Before even purporting to mine legal data competently the numerical anomaly has to be reconciled, legal analytics is simply inconceivable without this reconciliation. This is extremely hard, which is probably why weighting systems in legal technology are non-existent. We spent a year developing a math-based metrics system for law, the system facilitates the conversion of raw legal data (for example a section in an act) into numerical values for the purposes of algorithm-based machine learning. Amongst other things a system such as this one required calculable and inter-dependent variables, stratified weighting schemes, proportionality and most importantly numerical values that are mathematically apportioned according to their peculiar legal implications. What has resulted is a metric system that can numerically quantify legal permutations not only at a purely epidermal level, but at a systemic one as well. For the first time a common law principle like the duty to disclose material facts in insurance contracts, can be mathematically quantified to a value of say “3.22”for the purposes of an algorithmic process. Once this has been done, the values can be used for data pre-processing, architecture and analysis.

At first we intended to use the metrics system for internal purposes only, however we have since resolved to provide these metric conversion systems to other Legal Technology firms and Analytics firms in general. We feel that the data science field needs alternative means of analyzing raw legal data in the most statistically robust manner. Without a capable metrics system in legal analytics it is impossible to unearth very subtle insights, any legal data mining without a system such as this one is unfortunately very finite. Decision science and diagnostics, advanced predictive modeling, algorithmic trial simulations, pattern recognition and automated policy enforcement are some of the advanced areas of our practice that simply would not be possible without a math-based metric system for legal data. Many Data science ventures into law fail before they even begin because there does not exist a numeric conversion system for their legal data. For lawyers, Data Science is a numbers game they almost lost, fortunately though they are now beginning to win it.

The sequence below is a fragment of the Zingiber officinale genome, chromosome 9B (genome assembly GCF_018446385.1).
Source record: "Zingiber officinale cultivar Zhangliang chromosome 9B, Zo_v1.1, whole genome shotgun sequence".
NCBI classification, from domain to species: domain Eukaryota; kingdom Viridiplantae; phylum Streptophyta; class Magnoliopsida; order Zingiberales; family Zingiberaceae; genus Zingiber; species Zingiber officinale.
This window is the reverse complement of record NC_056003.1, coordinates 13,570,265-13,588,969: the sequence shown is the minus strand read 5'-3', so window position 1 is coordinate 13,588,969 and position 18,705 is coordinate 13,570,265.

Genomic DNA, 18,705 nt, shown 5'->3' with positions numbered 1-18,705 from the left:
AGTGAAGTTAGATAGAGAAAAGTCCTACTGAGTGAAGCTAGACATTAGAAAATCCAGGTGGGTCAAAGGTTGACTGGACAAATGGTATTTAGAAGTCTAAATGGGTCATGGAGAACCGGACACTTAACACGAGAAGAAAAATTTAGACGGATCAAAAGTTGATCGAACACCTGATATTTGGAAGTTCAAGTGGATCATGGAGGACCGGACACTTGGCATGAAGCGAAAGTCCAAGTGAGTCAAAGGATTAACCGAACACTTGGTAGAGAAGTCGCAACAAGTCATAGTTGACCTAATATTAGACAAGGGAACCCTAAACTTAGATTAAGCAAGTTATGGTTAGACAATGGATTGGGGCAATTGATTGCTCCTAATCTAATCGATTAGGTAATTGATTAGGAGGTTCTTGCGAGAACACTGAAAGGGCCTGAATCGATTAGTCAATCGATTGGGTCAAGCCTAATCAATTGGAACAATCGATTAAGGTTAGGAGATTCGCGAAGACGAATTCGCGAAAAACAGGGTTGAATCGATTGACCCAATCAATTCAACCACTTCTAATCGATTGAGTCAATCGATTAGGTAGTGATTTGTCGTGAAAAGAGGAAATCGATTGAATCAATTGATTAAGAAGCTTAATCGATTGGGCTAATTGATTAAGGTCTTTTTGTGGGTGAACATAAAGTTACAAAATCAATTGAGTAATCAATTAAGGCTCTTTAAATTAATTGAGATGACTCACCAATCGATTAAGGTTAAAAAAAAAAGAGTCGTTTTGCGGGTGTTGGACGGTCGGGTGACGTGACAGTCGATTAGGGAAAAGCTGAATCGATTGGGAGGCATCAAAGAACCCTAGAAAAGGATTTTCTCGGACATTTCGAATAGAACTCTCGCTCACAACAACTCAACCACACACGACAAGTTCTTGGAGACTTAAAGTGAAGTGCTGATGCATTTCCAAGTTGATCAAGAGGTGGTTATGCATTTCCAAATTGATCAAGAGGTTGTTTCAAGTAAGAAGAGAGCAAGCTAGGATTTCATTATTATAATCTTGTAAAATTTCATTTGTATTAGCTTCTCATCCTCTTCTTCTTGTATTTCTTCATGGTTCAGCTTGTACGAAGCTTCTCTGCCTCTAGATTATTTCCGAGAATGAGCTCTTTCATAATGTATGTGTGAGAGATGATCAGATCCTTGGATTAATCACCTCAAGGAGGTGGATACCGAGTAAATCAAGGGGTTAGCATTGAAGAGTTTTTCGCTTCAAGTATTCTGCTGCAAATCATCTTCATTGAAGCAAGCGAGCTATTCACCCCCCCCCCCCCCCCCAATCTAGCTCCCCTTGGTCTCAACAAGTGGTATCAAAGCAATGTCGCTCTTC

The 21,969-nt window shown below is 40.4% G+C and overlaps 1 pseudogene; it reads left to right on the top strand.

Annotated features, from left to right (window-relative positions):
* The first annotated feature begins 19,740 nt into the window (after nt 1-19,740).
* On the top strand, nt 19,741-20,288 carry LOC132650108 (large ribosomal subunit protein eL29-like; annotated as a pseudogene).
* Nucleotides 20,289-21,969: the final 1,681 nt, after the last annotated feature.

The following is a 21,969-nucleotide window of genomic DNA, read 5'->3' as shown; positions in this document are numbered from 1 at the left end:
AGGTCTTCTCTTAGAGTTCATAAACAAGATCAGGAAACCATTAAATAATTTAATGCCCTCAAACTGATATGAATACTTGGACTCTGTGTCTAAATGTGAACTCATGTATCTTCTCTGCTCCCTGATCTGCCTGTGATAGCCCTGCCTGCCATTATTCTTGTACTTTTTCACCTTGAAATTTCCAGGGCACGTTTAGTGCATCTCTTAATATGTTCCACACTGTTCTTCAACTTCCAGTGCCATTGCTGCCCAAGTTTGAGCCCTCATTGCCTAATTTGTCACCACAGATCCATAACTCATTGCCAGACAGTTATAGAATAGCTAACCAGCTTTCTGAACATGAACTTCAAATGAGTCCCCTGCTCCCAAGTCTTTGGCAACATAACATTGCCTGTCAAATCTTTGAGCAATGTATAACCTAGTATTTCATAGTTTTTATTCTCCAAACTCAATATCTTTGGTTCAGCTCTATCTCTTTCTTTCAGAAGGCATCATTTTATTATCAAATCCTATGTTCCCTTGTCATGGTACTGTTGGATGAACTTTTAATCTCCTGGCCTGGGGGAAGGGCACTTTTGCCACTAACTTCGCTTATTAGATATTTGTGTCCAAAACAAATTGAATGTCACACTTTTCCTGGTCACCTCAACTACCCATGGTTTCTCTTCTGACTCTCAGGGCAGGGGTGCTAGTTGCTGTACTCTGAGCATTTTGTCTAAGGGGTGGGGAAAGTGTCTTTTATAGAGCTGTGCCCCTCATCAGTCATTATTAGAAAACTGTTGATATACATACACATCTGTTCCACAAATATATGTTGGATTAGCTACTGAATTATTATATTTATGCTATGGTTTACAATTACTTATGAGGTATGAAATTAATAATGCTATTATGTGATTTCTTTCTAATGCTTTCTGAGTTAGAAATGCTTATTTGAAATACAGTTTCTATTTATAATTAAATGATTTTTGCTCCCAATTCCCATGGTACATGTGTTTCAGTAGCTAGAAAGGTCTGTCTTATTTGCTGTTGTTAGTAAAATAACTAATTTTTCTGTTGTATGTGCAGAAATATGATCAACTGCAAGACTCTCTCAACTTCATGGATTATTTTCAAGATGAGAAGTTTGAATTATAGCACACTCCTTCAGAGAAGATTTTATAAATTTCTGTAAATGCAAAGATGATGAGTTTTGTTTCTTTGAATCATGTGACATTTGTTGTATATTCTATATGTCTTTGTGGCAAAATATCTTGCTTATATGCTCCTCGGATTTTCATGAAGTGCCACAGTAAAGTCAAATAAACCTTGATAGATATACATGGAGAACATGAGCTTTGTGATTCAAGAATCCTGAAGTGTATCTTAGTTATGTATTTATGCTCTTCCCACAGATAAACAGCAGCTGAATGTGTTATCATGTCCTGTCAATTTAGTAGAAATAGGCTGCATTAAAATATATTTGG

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Tags: predictive modeling